When White and Pink talk about his shooting rampage, there is a bit of a shock and it increases when he appears drinking a soda as if nothing has happen. Once White and Pink exit the film for a tad, the audience sees the true Blonde as he becomes more than cool, but becomes a near monster with the most famous torture scene. It’s bloody, horrific and kind of humorous. Tarantino blends it all together in one scene that pays off big.
The other actors make the dialogue and story just as rich. There is never a dull moment as these guys all have been veterans on the job and seem to be about as calm. In the moments of panic though, they show their vulnerability and ruthlessness. The highlights include Pink nearly going over the edge, White as an older vet attempting to be the straight man and Orange, writhing in pain as he bleeds out, trying to keep his composure. These are real emotions on display and never come off as phoned in.
The opening scene is much more lighthearted than the rest of the film displaying what these men are like outside of the job. They are normal guys that love to bullshit, relax and talk about pop culture and their views on the world. Even in those moments, they go from being criminals to just regular Joes like everybody else. Eveything from an interesting interpretation of Madonna’s “Like a Virgin” being about dick to Pink refusing to tip while playing a small violin for those struggling to make it, these guys just sound like a couple of guys that see this as another day in the life.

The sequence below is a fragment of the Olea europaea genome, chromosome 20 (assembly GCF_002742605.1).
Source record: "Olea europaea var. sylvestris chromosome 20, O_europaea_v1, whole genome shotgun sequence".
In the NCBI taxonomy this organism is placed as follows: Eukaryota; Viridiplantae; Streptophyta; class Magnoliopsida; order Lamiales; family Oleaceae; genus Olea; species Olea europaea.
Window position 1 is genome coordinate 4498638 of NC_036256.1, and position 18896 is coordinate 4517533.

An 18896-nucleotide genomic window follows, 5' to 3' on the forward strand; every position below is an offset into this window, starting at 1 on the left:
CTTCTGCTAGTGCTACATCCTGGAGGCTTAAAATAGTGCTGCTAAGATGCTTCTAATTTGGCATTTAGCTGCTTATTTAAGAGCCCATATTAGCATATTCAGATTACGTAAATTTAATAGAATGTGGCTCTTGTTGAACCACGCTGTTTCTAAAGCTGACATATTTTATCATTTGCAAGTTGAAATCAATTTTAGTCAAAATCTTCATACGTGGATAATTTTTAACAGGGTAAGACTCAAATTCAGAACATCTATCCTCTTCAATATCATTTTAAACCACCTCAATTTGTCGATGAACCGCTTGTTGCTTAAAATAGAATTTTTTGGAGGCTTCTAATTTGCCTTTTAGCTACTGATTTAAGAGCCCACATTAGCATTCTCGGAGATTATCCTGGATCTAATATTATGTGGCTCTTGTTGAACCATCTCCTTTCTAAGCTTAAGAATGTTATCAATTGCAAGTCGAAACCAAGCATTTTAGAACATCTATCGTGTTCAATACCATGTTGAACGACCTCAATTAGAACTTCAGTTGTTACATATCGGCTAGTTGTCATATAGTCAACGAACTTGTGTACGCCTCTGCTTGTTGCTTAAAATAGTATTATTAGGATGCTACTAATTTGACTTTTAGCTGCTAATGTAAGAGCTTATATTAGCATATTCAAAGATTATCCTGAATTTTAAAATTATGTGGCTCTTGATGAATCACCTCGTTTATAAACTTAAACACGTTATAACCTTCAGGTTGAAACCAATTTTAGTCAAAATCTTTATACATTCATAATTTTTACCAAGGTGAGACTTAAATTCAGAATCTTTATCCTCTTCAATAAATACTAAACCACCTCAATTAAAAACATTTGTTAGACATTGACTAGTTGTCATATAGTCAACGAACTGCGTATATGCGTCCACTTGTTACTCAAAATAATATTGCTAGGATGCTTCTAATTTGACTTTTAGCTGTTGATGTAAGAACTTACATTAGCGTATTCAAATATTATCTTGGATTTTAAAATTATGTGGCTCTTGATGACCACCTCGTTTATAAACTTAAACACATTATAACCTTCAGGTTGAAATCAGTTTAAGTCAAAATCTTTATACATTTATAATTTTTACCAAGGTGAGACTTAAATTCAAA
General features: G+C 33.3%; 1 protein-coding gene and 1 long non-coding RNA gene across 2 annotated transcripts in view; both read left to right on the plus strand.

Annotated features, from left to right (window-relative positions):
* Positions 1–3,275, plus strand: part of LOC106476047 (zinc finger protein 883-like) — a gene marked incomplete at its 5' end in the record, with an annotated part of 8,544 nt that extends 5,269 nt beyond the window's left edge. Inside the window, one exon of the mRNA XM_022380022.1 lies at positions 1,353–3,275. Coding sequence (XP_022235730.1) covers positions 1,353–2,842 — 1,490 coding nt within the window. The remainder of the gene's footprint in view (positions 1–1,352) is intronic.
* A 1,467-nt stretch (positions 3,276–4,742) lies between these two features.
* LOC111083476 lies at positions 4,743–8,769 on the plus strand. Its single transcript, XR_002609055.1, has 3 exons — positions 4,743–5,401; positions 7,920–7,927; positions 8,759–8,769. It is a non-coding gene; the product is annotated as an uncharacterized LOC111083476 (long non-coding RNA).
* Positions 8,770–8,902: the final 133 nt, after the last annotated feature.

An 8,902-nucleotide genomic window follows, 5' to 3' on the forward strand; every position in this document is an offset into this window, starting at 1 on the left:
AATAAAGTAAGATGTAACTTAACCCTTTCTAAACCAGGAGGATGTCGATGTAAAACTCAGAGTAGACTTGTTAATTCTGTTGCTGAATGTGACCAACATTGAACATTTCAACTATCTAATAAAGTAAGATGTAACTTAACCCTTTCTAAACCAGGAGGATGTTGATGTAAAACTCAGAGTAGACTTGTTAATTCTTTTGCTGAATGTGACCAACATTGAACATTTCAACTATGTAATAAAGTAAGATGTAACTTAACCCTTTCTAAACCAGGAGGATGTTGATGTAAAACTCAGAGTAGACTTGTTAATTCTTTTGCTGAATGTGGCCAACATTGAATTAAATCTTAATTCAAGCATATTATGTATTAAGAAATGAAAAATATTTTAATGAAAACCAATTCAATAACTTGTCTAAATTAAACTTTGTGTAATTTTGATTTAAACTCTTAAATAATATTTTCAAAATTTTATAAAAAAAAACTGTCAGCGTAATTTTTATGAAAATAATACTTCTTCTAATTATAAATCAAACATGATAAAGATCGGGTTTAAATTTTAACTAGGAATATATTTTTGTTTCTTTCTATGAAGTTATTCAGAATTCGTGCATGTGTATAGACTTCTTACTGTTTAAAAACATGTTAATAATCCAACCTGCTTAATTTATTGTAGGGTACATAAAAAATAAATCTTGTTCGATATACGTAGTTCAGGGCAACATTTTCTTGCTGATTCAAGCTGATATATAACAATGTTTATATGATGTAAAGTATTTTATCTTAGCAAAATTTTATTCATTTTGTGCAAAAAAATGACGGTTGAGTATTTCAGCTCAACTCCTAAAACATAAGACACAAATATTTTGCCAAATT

When getting to the backgrounds of the main men, these also ground them in reality with a sense that these guys can still be around today just being themselves. It’s not overblown with dated ideas or cliches, but rather ones that can allow this to be performed today and still feel new. The only thing a bit dated is the soundtrack, but even that works as these guys all listen to tunes of the 70’s and genuinely enjoy it. It actually connects them all together in a strange way. The music is an extension of their bond.
Reservoir Dogs is a great and timeless thrill ride. It captures all the cool of the heist without showing it, all the drama that comes with its downfall through its performances and delivers a bloody good show that rivals Gallagher’s Watermelon routine. It is a great piece of independent film making and shows what was to come for the rest of 90’s cinema, for better or worse.
Thus concludes The Greatest Films…I’ve Never Seen month as we journeyed into Kurbrick’s vision of space in 2001: A Space Odyssey, listened to the sounds of Mozart in Amdeus, witnessed an affair to remember in The Graduate and got stuck in the middle with Reservoir Dogs. Next month, Film A Week decides to explore Black History on Film. The next four films will look into the way Black culture has shaped cinema and the impact made and there is no better way to begin it by going Straight Outta Compton. See you, Wednesday, February 3.